DIRECTOR: James Franco STARRING: James Franco, Dave Franco, Seth Rogan, Alison Brie, Josh Hutcherson, Ari Greynor, Jacki Weaver, Zac Efron, Brian Cranston
Before I start this review, I feel like I need to provide you some context. Tommy Wiseau’s The Room, known to many as “the best worst movie of all time”, became immediately one of my favorite movies upon first watch. Not because of how good it is (it isn’t… it REALLY isn’t), but because it is so unintentionally awful that it becomes great, like an absurd alchemy of coprolites turning into gold. As you may already know if you are familiarized with the film (and if you are, you might just share my joy of watching it at least once a year and trying to show it to new people), The Room developed a cult following unlike any film ever has, and to this day it continues playing in midnight screenings worldwide with Tommy Wiseau and fellow actor Greg Sestero attending several of these and participating in Q&A sessions with fans.
In 2013, Greg Sestero released a (nearly) all-telling book called The Disaster Artist, documenting his relationship with Wiseau and the grueling, torturous and gut-bustingly hilarious process of making The Room. It is on that book that James Franco bases his film with the same name. And being the massive The Room fan that he is… oh boy, what a thrill ride he brought us.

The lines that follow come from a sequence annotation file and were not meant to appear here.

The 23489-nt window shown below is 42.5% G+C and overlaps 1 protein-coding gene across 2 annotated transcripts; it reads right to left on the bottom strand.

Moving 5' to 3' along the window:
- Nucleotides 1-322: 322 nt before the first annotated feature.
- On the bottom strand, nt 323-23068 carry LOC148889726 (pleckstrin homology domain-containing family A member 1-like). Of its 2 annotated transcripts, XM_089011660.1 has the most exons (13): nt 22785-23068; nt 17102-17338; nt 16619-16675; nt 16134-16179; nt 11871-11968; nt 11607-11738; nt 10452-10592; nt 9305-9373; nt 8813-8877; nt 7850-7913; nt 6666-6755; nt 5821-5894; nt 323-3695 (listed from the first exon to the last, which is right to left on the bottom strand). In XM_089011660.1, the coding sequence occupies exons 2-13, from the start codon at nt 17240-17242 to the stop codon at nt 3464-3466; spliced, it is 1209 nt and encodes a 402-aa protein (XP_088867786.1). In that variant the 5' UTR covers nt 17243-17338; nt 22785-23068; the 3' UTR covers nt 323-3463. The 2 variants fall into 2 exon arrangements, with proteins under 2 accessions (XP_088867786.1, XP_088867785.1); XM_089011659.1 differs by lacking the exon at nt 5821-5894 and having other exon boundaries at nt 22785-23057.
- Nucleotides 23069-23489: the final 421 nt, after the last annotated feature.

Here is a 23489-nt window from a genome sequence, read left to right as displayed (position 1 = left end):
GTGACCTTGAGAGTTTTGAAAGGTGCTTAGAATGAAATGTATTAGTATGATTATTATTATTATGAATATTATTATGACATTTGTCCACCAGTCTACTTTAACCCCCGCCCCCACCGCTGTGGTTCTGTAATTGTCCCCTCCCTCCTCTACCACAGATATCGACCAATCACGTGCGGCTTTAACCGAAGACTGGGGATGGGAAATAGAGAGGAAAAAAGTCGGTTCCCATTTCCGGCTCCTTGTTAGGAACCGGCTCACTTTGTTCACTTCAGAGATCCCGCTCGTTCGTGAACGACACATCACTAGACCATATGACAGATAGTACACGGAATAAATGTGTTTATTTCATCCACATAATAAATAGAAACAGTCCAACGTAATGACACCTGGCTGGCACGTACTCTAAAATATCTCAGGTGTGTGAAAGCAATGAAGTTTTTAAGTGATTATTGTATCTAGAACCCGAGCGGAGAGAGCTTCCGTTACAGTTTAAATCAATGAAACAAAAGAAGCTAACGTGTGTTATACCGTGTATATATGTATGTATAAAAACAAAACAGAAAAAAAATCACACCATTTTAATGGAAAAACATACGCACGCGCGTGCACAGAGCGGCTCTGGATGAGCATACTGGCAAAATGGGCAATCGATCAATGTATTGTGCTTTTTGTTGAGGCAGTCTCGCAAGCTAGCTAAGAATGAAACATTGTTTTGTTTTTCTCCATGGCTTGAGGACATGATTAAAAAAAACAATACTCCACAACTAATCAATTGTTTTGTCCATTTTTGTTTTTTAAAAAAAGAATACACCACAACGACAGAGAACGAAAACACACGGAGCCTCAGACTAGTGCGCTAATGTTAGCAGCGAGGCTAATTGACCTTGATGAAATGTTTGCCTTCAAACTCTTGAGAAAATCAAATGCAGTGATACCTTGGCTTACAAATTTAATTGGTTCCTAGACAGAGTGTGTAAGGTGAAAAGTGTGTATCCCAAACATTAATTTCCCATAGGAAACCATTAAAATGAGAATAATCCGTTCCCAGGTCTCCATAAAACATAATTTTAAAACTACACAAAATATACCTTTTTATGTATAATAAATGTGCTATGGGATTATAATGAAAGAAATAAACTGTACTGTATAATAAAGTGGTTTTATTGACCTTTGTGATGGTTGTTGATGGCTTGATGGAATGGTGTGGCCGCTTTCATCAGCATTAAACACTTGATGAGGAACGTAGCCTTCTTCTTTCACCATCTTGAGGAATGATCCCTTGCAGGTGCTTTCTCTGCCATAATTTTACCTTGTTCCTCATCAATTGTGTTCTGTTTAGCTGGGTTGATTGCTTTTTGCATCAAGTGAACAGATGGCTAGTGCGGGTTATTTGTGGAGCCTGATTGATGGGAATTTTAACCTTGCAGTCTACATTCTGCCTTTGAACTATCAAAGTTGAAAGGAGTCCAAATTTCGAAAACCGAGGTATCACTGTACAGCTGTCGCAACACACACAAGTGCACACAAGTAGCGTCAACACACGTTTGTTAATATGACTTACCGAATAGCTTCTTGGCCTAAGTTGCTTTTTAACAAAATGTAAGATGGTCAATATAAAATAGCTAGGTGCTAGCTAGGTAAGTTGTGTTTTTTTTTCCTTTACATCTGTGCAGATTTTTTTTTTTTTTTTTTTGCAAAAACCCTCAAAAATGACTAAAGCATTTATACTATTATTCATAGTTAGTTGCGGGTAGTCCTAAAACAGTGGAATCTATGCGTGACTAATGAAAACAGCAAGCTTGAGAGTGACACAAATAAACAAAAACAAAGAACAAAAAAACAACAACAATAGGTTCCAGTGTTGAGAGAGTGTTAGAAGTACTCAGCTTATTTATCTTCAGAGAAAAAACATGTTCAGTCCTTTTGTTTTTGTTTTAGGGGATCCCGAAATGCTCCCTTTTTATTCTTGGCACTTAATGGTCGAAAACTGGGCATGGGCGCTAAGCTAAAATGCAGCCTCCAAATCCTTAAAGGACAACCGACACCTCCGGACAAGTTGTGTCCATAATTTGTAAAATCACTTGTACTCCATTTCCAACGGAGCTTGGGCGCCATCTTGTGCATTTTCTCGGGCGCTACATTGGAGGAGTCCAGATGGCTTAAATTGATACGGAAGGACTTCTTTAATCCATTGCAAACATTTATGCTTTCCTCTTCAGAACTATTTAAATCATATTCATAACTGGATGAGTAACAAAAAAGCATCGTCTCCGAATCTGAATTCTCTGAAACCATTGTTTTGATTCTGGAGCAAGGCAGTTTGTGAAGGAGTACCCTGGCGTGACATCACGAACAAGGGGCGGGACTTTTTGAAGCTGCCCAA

Let’s get this out of the way immediately: James Franco acts and directs the shit out of this film. It might just be his greatest achievement thus far. As an actor, he succeeds at disappearing into the character (I know he’s a man, but he feels like a character) of Tommy Wiseau, perfectly capturing his idiosyncrasies: his dramatic movements, his incomparable voice, his manic and stubborn personality, his secrecy regarding his background and finances… and as a director, Franco understands something important: as much of a fanboy as you might be, a passion project has to be, above all else, good. Franco makes it great by adding plenty of emotional build-up to the relationship that Tommy and Greg share, and as an effect the film becomes more than a “making-of documentary” of what happened on the original film’s set. Friendship is one of the most important topics of this movie, and by the time the film concludes, the payoff is tremendous. The plot revolves as much (or more) around Greg, and his evolution personality-wise is notable throughout the film. Dave Franco gives a great performance here as well and carries his share of the story effortlessly. Seth Rogan is also quite funny here, but he does not get as much to do in the movie as our two main protagonists. Nor does the rest of the cast, which is a shame, but at the same time they are not the core of this movie’s message. Yeah, because there’s actually something quite deep here that the film has to say.
As delusional and misguided as it may sometimes be, the artistic pursuit will always be an arduous one. The Disaster Artist shows us that in spades, with dozens of scenes reenacting the original’s moments, easily satisfying any fans of The Room. But there are also moments where although what you see on the screen is hilarious, you might not laugh when you see the impact it has on those who made it. By the end of this film, we are so maddeningly in love with it that we just want to give Tommy Wiseau either a hug or a fist-bump.
I honestly cannot recommend The Disaster Artist enough, especially if you like The Room (and please go check it out as soon as possible with as many friends as you can). Its only flaw: 104 minutes is criminally short for such an enjoyable film. But hey, if we can have extended cuts of brainless superhero flics, maybe Mr. Franco can take a cue from that. Let’s hope so.